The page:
[EM] The use of ranked ballots for proportional representation.
Abd ul-Rahman Lomax
abd at lomaxdesign.com
Sun May 21 19:22:17 PDT 2006
This is an exercise in examining the rationale behind the use of
ranked ballots for proportional representation. It is elementary for
some readers, I know. But I think it may be worth going through the process.
If there are V voters and S seats to be elected, it would be
convenient if the voters nicely arrayed themselves such that each of
S candidates is the first choice of V/S voters. Unfortunately, it
does not work that way. One serious way that it does not work is that
a candidate may be the first choice of *more* than V/S voters.
If a candidate is elected with these excess votes, what happens to
the excess votes? Are they wasted? Or are they used in some other way?
In Asset Voting, excess votes may be recast by the candidate
receiving them. However, we are here considering a method which uses
only ranked ballots to distribute excess votes.
It is clear that any candidate receiving the quota (V/S) of
first-place votes is properly elected. There can be no more than S
such candidates.
Now, if we simply recounted the ballots with the immediate
first-place winners eliminated, an inequity would arise. Those whose
first-place votes were used to elect the initial winners would be, as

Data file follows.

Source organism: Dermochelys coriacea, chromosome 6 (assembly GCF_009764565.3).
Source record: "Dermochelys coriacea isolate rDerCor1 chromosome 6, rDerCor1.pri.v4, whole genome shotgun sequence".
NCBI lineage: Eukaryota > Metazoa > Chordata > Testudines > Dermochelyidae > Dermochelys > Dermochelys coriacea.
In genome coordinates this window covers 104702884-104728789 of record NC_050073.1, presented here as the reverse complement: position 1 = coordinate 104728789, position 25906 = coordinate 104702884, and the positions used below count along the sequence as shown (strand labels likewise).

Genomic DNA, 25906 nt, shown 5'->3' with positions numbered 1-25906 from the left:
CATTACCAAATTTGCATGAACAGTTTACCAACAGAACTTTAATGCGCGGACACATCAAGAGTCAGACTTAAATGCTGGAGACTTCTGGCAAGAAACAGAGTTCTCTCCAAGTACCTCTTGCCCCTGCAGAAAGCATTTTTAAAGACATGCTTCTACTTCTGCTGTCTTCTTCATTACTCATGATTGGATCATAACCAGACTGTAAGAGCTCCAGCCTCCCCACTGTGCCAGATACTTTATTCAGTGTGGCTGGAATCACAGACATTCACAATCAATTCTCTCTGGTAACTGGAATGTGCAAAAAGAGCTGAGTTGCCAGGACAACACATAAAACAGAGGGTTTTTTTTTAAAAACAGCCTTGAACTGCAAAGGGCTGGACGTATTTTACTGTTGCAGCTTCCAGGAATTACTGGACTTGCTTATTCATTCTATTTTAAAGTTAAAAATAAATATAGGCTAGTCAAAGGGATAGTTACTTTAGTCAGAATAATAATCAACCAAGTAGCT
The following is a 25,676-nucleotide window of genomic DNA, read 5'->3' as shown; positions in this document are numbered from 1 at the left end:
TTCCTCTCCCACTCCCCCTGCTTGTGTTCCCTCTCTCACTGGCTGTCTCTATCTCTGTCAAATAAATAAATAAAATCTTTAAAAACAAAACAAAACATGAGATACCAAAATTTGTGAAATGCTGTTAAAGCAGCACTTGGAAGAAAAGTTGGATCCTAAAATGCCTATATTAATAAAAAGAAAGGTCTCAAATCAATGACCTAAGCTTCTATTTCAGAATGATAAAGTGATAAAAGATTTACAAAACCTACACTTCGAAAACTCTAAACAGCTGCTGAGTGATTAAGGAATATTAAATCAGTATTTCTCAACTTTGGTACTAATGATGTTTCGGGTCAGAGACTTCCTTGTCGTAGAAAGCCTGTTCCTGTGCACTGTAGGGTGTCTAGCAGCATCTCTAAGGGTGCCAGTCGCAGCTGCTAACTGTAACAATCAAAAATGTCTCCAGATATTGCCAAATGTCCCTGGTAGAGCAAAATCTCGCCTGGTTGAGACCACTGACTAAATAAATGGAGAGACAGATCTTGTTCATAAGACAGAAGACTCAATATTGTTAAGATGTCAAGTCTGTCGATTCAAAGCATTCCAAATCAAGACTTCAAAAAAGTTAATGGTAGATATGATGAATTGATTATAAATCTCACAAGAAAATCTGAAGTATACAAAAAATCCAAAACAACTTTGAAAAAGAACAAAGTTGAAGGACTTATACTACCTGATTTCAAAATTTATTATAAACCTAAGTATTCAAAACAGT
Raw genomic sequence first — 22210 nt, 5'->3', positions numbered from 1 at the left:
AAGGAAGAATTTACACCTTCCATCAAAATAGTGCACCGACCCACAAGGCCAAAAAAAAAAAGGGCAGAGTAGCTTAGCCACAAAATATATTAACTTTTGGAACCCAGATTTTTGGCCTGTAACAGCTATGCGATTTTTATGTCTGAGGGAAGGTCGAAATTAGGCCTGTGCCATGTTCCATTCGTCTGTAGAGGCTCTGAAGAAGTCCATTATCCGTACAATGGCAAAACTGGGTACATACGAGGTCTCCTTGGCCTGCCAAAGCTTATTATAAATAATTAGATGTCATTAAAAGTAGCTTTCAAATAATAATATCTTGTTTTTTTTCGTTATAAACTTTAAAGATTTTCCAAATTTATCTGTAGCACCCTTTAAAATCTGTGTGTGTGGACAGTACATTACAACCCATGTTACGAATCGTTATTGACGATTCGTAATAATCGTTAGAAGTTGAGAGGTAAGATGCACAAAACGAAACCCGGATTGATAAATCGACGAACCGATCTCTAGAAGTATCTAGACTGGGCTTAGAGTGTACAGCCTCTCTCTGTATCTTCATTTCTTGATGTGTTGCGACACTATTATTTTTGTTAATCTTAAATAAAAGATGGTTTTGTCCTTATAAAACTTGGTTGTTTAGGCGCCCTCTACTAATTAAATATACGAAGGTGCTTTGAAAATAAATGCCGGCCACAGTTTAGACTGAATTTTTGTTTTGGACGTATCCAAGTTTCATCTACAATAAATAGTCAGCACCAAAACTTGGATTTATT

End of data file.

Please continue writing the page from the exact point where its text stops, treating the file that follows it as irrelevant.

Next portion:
it were, voting again, while those whose first-place choices were not
so selected would only be voting once.
Now, if somehow we knew which votes were the ones that brought an
initial first-place winner to the quota, we could then discard those
ballots and all the votes that came from them. But the election
outcome could depend on which votes were first and which came later;
it seems undesirable that an election outcome would shift depending
on what seems irrelevant: voting counting sequence.
If, when a candidate is elected, in this first round, all ballots
electing that candidate remain, but are devalued proportionally, we
have the initial counting phases of STV, with fractional transfer.
That is, if a candidate is elected with a total first-place vote
count of T votes, when Q = V/S is the quota, the total set of ballots
with that first-place choice is now treated as if it were (T - Q)
ballots. The votes in each position are multiplied by (T - Q)/T.
If, as a simple example, twice the quota of voters voted for a
candidate, that candidate would be elected. From all those ballots,
the second-place vote totals would remain in the next round, divided by two.
Now, a point may come in this process where there are one or more
remaining candidates to be elected, and none of them have the quota
in the reduced ballots. It is clear that all the candidates elected
prior to this point are legitimate winners: they all represent, as
well as possible, a quota of the voters. It is at this point that
Condorcet methods may become relevant, for the selection of the
remaining winners. And further than this I'm not going tonight....
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